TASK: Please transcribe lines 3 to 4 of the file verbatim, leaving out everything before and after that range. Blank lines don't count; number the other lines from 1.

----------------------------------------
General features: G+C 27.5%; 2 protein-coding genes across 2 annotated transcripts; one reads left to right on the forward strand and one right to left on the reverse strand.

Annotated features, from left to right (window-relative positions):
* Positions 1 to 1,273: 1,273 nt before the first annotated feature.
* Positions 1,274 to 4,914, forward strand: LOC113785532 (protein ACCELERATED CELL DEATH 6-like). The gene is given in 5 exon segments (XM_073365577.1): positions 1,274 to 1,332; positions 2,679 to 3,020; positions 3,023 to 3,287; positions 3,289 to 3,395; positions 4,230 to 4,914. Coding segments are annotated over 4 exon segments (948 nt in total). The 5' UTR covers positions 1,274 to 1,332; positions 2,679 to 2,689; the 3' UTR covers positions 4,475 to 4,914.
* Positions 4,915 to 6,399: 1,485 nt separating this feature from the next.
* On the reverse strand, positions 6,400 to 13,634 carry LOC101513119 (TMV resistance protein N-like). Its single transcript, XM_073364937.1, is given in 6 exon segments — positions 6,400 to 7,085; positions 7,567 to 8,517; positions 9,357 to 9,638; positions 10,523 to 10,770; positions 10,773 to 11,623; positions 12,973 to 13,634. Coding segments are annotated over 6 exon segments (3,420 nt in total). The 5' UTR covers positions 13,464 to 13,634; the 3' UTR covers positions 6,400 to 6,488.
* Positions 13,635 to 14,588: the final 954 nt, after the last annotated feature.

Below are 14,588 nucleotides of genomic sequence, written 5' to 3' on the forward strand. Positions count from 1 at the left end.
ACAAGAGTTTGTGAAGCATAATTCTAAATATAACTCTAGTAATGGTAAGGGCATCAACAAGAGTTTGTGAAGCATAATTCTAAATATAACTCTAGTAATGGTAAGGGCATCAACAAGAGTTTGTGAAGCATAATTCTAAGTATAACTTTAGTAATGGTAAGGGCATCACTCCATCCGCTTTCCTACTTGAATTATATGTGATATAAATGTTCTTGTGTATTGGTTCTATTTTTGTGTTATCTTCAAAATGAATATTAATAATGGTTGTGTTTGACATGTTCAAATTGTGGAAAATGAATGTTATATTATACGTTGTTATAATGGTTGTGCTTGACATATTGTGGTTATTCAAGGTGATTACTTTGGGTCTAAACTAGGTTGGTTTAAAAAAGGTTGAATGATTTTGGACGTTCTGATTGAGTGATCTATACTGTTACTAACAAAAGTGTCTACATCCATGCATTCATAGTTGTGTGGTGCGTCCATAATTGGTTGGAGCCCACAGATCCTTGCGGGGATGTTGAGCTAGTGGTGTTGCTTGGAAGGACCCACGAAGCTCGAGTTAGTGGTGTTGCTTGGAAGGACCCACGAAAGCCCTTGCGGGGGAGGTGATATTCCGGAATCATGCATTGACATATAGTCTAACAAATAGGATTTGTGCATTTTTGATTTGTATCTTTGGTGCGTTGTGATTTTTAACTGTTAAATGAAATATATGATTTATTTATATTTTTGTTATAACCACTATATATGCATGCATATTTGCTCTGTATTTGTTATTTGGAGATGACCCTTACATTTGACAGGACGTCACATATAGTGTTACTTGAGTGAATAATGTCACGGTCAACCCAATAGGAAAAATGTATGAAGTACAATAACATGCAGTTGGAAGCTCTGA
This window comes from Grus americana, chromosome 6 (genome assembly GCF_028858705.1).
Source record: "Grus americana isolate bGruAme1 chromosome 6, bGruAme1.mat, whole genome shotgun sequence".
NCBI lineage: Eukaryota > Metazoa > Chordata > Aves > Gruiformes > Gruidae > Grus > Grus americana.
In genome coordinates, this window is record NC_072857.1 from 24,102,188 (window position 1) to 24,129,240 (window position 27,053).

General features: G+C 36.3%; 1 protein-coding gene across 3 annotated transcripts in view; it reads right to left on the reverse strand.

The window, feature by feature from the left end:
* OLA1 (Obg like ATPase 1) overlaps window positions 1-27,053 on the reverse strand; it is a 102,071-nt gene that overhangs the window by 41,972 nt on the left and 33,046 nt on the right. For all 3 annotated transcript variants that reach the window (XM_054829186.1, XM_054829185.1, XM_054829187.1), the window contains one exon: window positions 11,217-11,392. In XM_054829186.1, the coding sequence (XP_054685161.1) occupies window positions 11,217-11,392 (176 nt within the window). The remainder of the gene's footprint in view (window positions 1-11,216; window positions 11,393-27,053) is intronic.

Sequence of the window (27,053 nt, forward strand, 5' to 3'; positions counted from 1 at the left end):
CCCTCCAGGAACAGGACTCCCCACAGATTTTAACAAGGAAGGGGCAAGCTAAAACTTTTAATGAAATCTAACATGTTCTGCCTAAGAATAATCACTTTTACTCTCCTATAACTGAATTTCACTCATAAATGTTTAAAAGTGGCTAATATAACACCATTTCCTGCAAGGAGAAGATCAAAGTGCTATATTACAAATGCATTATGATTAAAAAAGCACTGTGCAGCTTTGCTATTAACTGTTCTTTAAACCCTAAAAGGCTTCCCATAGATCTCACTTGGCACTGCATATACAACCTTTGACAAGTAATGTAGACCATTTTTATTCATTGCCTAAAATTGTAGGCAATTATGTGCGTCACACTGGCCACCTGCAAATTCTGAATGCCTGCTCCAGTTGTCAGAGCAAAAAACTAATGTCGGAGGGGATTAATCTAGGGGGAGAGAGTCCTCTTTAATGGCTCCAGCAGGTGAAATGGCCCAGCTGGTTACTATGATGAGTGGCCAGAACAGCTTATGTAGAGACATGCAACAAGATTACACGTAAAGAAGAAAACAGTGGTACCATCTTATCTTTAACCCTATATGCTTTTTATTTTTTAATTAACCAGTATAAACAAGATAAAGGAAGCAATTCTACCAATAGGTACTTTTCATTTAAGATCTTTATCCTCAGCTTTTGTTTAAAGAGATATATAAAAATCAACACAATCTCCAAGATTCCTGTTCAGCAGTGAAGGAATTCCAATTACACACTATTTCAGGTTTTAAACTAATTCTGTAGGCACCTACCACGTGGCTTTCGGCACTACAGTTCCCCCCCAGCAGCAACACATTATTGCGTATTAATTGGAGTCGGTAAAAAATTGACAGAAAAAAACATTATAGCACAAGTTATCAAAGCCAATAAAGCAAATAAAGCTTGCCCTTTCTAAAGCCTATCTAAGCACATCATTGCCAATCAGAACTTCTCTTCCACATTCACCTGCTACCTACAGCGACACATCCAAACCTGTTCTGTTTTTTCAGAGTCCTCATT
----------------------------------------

* Positions 1 to 1,273: 1,273 nt before the first annotated feature.
* Positions 1,274 to 4,914, forward strand: LOC113785532 (protein ACCELERATED CELL DEATH 6-like). The gene is given in 5 exon segments (XM_073365577.1): positions 1,274 to 1,332; positions 2,679 to 3,020; positions 3,023 to 3,287; positions 3,289 to 3,395; positions 4,230 to 4,914. Coding segments are annotated over 4 exon segments (948 nt in total). The 5' UTR covers positions 1,274 to 1,332; positions 2,679 to 2,689; the 3' UTR covers positions 4,475 to 4,914.